Still not convinced to give up your 6-packs, kimchi, and bacon just yet? This is just the latest of many studies showing that being overweight and eating processed meats increases your risk of cancer. And, previous research has also shown that drinking more alcohol increases your chances of developing cancer.[4] However, this is probably the most comprehensive study showing the link between a range of eating and drinking habits and stomach cancer.

In addition to what you eat, there are other aspects of your life that increase the risk of stomach cancer.

  • Smoking: It is estimated that 11% of stomach cancer cases are due to smoking.
  • Infection: A bacteria called pylori is known to cause chronic inflammation of the stomach which can lead to stomach cancer. Fortunately, food sanitation in developed countries dramatically cuts down on risk of infection.
  • Industrial chemicals: Exposure to dust and high-temperature environments in the workplace increases the risk of stomach cancer.

If you can’t reduce the risks of smoking, infection or industrial chemicals, changing your diet is the best option for reducing your chances of stomach cancer. Eating fresh vegetables and meats is better than preserved and processed ones. That doesn’t mean you should never eat another hot dog or slice of bacon, but it does mean trying to eat them only rarely. As with most things, moderation is key. Try and balance your diet:  don’t just decrease the amount of unhealthy foods you eat, but also increase the amount of healthy foods. Studies have shown that eating lots of fresh fruits and vegetables, especially citrus fruit,[5] may even reduce your chances of developing stomach cancer![3]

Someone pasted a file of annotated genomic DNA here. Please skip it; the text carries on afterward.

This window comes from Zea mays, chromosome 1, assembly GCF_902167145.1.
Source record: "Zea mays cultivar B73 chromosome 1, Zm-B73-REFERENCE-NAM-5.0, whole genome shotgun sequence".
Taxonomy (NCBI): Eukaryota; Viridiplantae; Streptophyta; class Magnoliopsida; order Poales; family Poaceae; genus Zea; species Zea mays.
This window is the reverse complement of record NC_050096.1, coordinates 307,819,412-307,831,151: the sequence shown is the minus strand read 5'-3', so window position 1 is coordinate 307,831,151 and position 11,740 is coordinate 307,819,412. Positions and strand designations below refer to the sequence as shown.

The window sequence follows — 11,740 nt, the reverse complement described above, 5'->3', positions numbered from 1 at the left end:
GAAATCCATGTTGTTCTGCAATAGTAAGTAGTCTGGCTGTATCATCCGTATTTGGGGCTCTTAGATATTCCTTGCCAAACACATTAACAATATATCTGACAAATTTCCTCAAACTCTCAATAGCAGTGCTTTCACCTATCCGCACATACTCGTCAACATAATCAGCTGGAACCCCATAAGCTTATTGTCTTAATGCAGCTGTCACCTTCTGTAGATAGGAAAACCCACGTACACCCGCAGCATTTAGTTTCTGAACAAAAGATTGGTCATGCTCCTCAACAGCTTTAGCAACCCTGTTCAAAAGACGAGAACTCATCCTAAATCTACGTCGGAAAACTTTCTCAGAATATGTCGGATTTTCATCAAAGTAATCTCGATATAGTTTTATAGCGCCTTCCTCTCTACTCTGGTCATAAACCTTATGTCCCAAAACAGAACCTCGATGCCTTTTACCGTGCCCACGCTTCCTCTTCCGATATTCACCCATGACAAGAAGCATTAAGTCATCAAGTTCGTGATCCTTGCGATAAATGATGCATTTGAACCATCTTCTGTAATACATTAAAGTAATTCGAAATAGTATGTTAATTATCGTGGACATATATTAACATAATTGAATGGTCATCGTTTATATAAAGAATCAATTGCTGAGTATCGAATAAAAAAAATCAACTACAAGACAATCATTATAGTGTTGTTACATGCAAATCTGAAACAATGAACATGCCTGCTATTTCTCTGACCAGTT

All articles are reviewed and approved by Dr. Diana Zuckerman and other senior staff.

References

  1. end Centers for Disease Control and Prevention. “Global Cancer Statistics.”  Department of Health and Human Services. 02 Feb. 2015. Accessed: 05/04/2016. http://www.cdc.gov/cancer/international/statistics.htm
  2. end National Cancer Institute. “What you need to know about stomach cancer.” NIH Publication No. 09-1554. Printed September 2009. Brochure.
  3. end World Cancer Research Fund International/American Institute for Cancer Research. Continuous “Update Project Report: Diet, Nutrition, Physical Activity and Stomach Cancer.” 2016. Available at: wcrf.org/stomach-cancer-2016.
  4. end IARC Working Group on the Evaluation of Carcinogenic Risks to Humans. “Personal habits and indoor combustions. Volume 100 E. A review of human carcinogens. Exit Disclaimer.” IARC Monographs on the Evaluation of Carcinogenic Risks in Humans. 2012: 100(Pt E):373-472.
  5. end Bae JM, Lee EJ, et al. “Citrus fruit intake and stomach cancer risk: a quantitative systematic review.” Gastric Cancer. 2008;11(1):23-32.

Are E-Cigarettes Safer Than Regular Cigarettes?

Brandel France De Bravo, MPH, Sarah Miller, Jessica Becker, and Laura Gottschalk, PhD, Cancer Prevention & Treatment Fund

Electronic cigarettes, or e-cigarettes, are being marketed as the “safe” new alternative to conventional cigarettes. But are e-cigarettes safe?  What does the FDA think about them?  Are e-cigarettes going to reverse the decline in smoking—giving new life to an old habit—or can they help people quit smoking? Here is what you need to know before picking up an e-cigarette.

What Are E-Cigarettes?